Dr. Alele is using DXA scanning to determine if the amount of artery
damage is related to bone density in African American and
Caucasian adults with metabolic syndrome.
MUSC Researcher investigating the link between Metabolic Syndrome,
Heart Disease, Bone Density, and Race
Patients with metabolic syndrome may have one or more of a cluster of related disorders including diabetes, hypertension, heart disease, and abnormal levels of cholesterol and triglycerides. Some patients also develop polycystic ovarian syndrome and non alcoholic fatty liver disease. In the United States, one in three to four adults are affected, and this number is expected to increase. Nine out of ten patients with Type II diabetes are estimated to have the metabolic syndrome.
An area that has not been properly studied is the association between the metabolic syndrome and calcium deposits in the coronary arteries, a marker of heart disease. Interestingly, arterial calcification tends to co-exist with osteoporosis in certain conditions, and some researchers have suggested that these two processes might be linked. This holds the promise of shared therapeutic strategies for the two conditions.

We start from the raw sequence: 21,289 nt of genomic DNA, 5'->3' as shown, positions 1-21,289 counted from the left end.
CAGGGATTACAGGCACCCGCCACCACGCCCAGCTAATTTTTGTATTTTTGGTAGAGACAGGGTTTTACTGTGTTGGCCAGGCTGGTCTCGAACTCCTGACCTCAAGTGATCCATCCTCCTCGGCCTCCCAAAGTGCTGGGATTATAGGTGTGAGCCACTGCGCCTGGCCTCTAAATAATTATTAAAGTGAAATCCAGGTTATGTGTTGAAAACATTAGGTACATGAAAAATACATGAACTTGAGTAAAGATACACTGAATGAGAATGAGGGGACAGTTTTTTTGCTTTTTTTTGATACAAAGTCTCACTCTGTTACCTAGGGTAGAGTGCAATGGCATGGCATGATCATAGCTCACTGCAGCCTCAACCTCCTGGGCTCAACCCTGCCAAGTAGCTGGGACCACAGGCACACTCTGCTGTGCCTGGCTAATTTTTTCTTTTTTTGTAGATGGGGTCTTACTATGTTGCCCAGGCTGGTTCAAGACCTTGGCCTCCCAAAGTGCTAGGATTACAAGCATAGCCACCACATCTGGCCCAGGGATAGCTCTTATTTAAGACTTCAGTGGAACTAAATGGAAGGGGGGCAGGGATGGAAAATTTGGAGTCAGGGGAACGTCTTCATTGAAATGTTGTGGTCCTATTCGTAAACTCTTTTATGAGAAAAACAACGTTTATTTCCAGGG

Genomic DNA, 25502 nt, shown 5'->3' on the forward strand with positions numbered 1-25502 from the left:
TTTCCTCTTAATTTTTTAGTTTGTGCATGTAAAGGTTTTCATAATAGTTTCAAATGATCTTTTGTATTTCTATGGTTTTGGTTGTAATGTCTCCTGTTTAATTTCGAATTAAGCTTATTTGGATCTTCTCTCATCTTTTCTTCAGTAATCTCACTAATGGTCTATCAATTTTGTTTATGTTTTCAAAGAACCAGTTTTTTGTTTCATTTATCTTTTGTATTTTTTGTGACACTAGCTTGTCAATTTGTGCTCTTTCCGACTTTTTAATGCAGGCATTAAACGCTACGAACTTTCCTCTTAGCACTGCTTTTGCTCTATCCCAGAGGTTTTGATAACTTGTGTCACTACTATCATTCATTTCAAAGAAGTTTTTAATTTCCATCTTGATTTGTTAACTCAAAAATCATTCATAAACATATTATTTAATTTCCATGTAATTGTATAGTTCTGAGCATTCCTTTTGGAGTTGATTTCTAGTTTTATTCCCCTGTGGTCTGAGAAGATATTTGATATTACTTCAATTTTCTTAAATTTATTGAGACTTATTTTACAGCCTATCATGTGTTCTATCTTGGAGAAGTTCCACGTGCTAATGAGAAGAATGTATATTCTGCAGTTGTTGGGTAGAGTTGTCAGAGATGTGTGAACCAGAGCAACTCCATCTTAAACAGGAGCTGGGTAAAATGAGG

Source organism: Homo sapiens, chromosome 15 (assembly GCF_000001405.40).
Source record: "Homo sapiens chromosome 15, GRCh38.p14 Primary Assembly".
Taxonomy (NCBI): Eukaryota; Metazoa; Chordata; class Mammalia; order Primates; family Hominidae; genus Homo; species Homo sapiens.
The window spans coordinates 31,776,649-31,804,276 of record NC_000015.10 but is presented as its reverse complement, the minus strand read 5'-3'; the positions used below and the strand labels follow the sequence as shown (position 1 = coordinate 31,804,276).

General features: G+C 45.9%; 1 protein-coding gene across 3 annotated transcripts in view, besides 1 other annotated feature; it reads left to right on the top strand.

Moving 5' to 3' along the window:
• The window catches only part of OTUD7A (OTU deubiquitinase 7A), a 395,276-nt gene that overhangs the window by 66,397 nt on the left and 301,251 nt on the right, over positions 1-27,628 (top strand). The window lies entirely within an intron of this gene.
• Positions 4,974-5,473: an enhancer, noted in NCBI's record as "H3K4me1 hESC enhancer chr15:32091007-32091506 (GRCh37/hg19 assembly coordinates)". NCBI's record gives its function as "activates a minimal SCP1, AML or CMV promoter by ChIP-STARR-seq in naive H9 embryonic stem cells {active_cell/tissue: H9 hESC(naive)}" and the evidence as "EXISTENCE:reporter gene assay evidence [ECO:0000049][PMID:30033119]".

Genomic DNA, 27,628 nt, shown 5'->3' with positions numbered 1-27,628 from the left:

Dr. Jimmy Alele is conducting a study which will shed light on whether or not coronary calcification is related to the presence of the metabolic syndrome and race in adult men. He will also determine whether coronary calcification is related to bone loss among these patients, and the factors that might be involved in the causation of these interesting phenomena. This study is being conducted at the MUSC General Clinical Research Center (soon to be the SCTR Clinical and Translational Research Center). Coronary calcification is being measured using state-of –the art chest CT- scans, and bone density is being measured using dual x-ray absorptiometry (DXA) scans.
From the Department of
Cardiology, Nov. 24, 2008
Diet and Exercise in the Treatment of the Metabolic Syndrome
Overview of the Metabolic Syndrome